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It's Not The Answer – for Mercury's Gareth

It wasn’t quite as formidable as facing TV’s Anne Robinson – but Rutland & Stamford Mercury reporter Gareth Roberts still endured a nerve-wracking time as he auditioned for a new quiz – It’s Not The Answer.

Here’s his story, as it appeared in the Mercury.

The chance of my 15 minutes of fame, the belief my general knowledge was up to scratch or the prospect of winning a round-the-world trip were all possible answers to why I found myself heading for auditions to ITV’s latest quiz show It’s Not The Answer.

Whatever it was, sitting on the train on the way to the TV studio I was beginning to wonder if I had made the right decision.

I mean, how many times have you sat there watching a quiz show shouting at your television set because some fool doesn’t know the answer to a question? I didn’t want to be that fool.

I remembered how I had shouted at one man on TV for not knowing the capital of Kenya.

I was red in the face, in utter disbelief, shouting the answer at the box in the corner of my front room, hoping this poor individual would somehow hear me and win his holiday of a lifetime. Thinking about it… what is the capital of Kenya?

Another question, another blank expression. Nerves can do amazing things to an apparent wealth of knowledge. I was preparing my excuses already. What was I doing on this train again?

Quiz shows have been a ratings winner since the invention of television. Since the likes of Double Your Money, with Hughie Green, to Who Wants To Be A Millionaire, with Chris Tarrant, viewers have been hooked and catchphrases have become commonplace. Families and friends will always enjoy their knowledge being tested and the range of emotions a good quiz show provides for the ever-competitive viewer.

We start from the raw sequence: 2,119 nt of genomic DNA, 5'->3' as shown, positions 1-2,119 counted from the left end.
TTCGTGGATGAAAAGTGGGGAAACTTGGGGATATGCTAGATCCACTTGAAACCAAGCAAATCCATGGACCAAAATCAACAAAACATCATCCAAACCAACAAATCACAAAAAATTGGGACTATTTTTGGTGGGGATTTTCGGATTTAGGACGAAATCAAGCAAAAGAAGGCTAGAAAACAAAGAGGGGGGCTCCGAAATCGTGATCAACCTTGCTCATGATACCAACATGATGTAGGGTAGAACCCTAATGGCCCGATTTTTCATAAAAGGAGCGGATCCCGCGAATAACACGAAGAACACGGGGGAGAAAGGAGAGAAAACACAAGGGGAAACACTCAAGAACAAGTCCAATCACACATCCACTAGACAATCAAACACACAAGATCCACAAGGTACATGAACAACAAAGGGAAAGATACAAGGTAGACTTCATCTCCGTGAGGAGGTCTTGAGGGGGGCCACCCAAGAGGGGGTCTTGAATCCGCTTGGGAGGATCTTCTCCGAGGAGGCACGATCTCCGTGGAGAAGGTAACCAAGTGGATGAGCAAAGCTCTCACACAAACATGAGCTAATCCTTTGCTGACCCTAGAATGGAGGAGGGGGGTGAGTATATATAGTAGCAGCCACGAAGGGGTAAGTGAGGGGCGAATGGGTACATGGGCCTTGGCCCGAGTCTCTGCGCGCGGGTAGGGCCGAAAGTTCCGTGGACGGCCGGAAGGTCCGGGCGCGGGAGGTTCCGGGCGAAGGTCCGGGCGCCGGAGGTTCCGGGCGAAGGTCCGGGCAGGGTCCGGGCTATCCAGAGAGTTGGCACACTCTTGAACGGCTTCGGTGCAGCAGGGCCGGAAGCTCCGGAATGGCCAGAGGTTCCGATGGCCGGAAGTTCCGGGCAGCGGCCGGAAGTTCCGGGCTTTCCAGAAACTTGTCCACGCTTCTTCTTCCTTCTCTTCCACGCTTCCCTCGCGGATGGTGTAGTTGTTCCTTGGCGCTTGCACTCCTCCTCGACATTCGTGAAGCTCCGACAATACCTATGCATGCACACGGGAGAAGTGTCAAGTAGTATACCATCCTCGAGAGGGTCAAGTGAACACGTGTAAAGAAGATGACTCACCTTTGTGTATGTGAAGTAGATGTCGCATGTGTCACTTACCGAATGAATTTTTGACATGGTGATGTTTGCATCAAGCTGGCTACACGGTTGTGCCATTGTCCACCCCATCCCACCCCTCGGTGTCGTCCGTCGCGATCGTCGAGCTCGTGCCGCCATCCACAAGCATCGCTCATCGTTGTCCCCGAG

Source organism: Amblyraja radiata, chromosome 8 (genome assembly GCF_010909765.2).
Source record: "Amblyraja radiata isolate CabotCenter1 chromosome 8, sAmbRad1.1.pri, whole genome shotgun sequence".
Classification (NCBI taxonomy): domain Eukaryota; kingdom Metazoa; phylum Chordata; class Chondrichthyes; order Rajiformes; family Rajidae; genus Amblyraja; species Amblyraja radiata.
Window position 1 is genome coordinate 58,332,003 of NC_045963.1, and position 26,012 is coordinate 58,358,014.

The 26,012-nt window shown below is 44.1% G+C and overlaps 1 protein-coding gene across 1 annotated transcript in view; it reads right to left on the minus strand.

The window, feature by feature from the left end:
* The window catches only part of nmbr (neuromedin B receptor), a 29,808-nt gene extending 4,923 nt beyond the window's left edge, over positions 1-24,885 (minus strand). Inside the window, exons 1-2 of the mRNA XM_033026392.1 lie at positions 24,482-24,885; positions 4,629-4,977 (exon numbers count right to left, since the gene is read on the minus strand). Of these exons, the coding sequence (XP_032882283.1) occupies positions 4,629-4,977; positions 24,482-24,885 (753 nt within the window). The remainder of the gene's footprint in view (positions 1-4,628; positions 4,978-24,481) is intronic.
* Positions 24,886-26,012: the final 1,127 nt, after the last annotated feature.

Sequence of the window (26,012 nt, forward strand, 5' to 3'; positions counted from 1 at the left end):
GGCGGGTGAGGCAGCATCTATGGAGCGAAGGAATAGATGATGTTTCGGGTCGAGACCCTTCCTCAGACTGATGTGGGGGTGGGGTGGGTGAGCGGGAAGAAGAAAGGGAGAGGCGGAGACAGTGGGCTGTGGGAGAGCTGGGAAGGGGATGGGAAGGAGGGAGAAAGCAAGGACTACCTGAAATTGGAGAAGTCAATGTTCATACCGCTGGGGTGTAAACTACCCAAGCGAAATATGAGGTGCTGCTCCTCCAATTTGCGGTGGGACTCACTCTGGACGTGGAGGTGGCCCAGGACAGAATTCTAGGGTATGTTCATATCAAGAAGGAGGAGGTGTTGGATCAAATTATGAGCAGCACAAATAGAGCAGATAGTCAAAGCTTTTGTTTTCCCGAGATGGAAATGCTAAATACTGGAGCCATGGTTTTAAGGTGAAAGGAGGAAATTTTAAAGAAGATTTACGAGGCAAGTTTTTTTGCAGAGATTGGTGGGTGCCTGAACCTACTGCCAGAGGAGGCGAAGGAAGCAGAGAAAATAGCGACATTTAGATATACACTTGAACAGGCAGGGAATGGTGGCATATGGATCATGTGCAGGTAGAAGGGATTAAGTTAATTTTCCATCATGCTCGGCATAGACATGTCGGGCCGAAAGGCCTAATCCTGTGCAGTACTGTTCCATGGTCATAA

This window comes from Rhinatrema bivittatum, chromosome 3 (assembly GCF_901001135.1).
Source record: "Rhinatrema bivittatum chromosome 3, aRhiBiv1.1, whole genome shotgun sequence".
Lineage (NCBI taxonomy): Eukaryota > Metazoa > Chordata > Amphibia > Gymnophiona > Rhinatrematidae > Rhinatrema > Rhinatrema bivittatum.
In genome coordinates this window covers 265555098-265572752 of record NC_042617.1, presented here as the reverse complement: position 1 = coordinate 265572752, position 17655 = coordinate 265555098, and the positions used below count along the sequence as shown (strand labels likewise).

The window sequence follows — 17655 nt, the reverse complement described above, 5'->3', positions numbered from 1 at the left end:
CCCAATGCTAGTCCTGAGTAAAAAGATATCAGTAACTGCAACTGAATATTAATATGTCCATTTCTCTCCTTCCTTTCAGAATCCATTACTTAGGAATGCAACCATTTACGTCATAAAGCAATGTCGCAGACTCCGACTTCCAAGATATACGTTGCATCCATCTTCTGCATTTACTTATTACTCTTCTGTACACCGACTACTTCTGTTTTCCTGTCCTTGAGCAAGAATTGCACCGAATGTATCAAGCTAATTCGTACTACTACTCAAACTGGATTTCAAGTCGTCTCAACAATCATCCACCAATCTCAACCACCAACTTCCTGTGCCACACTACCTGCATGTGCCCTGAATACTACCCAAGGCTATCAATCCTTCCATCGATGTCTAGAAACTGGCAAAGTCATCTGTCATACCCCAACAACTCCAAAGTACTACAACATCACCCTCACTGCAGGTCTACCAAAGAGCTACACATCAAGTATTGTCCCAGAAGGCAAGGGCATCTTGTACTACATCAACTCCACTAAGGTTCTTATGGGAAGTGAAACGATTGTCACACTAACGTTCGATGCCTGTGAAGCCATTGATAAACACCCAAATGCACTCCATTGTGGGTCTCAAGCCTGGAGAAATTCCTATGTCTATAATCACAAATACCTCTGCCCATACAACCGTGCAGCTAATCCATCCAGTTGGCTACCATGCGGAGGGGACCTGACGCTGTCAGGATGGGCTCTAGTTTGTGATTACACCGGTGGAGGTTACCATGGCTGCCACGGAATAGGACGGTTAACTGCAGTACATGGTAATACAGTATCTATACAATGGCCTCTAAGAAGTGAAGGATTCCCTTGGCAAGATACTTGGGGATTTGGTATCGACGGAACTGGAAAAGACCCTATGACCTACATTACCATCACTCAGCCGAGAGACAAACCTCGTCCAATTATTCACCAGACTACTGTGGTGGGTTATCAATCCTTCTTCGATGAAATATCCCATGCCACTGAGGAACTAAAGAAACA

The competitive viewer is probably what I have become. The apparent idea that ‘I could do that’ is one many of us hold, so arriving at Carlton studios I was quite clear why I was here.

The first thing I discovered was my fellow competitors were regulars to a range of quiz shows. These professional contestants were busy travelling the country to test their knowledge in the hope of winning one or two major prizes along the way. And I hadn’t done anything like this before.

Firstly I had to have my photograph taken by the programme researcher before filling in a short questionnaire. After that were 25 multiple choice, general knowledge questions to answer in three minutes. However, that Lansing was the capital of the American state of Michigan was news to me. Finally every member of the group had to tell the other hopefuls a little bit about themselves.

Among us was Tammy, a winner on Dale Winton’s Supermarket Sweep, a loser on John Leslie’s Wheel of Fortune; a John appearing on Anne Robinson’s Weakest Link and William G Stewart’s 15 to One, and the list of appearances went on.

I had fared well, but the phrase “Don’t call us, we’ll call you”, seemed apt.

So it appears, Gareth Roberts you are the weakest link, goodbye.

© Photo courtesy Rutland & Stamford Mercury

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